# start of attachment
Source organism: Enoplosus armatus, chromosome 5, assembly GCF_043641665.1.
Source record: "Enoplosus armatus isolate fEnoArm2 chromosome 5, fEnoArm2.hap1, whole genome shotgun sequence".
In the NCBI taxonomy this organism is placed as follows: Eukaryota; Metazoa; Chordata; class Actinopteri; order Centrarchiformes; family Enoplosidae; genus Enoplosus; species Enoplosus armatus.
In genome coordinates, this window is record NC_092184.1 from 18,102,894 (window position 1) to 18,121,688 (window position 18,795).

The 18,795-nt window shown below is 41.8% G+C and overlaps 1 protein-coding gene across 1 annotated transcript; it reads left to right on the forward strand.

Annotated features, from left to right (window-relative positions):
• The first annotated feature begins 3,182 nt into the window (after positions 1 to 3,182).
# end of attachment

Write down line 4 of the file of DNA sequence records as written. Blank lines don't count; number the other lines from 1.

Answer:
In genome coordinates, this window is record NC_092184.1 from 18,102,894 (window position 1) to 18,121,688 (window position 18,795).